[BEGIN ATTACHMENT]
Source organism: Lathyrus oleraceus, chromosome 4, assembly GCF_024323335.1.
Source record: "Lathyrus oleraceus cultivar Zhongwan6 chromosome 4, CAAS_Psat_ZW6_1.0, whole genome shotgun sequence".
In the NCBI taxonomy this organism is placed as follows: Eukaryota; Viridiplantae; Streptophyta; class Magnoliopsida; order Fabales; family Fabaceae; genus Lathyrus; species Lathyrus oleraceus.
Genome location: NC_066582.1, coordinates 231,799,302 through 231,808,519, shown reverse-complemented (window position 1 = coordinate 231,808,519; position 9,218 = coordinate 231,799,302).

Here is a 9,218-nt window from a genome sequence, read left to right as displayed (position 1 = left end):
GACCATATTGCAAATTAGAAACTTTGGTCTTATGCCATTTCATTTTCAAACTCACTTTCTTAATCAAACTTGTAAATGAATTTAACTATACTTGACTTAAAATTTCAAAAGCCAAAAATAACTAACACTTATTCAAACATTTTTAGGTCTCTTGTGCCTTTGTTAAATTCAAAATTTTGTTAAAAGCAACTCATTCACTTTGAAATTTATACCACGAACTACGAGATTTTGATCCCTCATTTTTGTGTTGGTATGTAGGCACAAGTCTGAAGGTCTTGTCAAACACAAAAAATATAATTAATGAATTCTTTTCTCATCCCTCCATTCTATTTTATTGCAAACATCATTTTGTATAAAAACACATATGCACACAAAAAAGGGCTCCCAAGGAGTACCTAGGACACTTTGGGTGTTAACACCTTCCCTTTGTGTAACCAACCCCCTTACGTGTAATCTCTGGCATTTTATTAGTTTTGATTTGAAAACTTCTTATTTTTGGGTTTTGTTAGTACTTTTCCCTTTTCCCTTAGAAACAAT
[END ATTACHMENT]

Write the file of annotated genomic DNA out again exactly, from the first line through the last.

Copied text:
Source organism: Lathyrus oleraceus, chromosome 4, assembly GCF_024323335.1.
Source record: "Lathyrus oleraceus cultivar Zhongwan6 chromosome 4, CAAS_Psat_ZW6_1.0, whole genome shotgun sequence".
In the NCBI taxonomy this organism is placed as follows: Eukaryota; Viridiplantae; Streptophyta; class Magnoliopsida; order Fabales; family Fabaceae; genus Lathyrus; species Lathyrus oleraceus.
Genome location: NC_066582.1, coordinates 231,799,302 through 231,808,519, shown reverse-complemented (window position 1 = coordinate 231,808,519; position 9,218 = coordinate 231,799,302).

Here is a 9,218-nt window from a genome sequence, read left to right as displayed (position 1 = left end):
GACCATATTGCAAATTAGAAACTTTGGTCTTATGCCATTTCATTTTCAAACTCACTTTCTTAATCAAACTTGTAAATGAATTTAACTATACTTGACTTAAAATTTCAAAAGCCAAAAATAACTAACACTTATTCAAACATTTTTAGGTCTCTTGTGCCTTTGTTAAATTCAAAATTTTGTTAAAAGCAACTCATTCACTTTGAAATTTATACCACGAACTACGAGATTTTGATCCCTCATTTTTGTGTTGGTATGTAGGCACAAGTCTGAAGGTCTTGTCAAACACAAAAAATATAATTAATGAATTCTTTTCTCATCCCTCCATTCTATTTTATTGCAAACATCATTTTGTATAAAAACACATATGCACACAAAAAAGGGCTCCCAAGGAGTACCTAGGACACTTTGGGTGTTAACACCTTCCCTTTGTGTAACCAACCCCCTTACGTGTAATCTCTGGCATTTTATTAGTTTTGATTTGAAAACTTCTTATTTTTGGGTTTTGTTAGTACTTTTCCCTTTTCCCTTAGAAACAAT